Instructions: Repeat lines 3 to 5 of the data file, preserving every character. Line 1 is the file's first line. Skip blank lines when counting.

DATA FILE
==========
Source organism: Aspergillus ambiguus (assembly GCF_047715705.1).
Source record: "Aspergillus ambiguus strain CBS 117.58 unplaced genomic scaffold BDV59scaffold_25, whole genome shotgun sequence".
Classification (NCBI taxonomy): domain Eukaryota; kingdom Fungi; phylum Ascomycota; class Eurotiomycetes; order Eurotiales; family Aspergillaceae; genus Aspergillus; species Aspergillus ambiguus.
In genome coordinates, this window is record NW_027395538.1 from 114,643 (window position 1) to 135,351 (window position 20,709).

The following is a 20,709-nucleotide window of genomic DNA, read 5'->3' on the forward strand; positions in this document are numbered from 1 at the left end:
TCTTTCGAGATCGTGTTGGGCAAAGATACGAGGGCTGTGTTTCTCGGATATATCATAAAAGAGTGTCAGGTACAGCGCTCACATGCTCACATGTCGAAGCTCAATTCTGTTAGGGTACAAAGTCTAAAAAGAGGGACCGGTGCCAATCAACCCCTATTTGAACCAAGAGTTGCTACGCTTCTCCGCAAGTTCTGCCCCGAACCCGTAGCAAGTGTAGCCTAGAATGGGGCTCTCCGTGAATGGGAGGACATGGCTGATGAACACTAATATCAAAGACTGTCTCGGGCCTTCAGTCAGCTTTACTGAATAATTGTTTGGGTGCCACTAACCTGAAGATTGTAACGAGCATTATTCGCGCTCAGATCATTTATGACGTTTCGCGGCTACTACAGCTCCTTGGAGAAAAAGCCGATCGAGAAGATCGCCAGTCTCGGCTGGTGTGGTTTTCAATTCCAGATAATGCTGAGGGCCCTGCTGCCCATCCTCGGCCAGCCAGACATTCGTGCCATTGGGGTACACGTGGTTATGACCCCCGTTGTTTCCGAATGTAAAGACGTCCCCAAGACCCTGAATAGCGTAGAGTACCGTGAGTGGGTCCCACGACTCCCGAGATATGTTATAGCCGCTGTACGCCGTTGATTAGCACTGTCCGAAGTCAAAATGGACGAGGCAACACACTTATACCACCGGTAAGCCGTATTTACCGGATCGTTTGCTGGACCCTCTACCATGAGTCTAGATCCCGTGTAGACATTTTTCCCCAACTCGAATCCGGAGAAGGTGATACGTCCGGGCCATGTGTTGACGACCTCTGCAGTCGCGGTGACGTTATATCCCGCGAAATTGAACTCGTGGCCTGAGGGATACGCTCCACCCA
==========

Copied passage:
Classification (NCBI taxonomy): domain Eukaryota; kingdom Fungi; phylum Ascomycota; class Eurotiomycetes; order Eurotiales; family Aspergillaceae; genus Aspergillus; species Aspergillus ambiguus.
In genome coordinates, this window is record NW_027395538.1 from 114,643 (window position 1) to 135,351 (window position 20,709).

The following is a 20,709-nucleotide window of genomic DNA, read 5'->3' on the forward strand; positions in this document are numbered from 1 at the left end: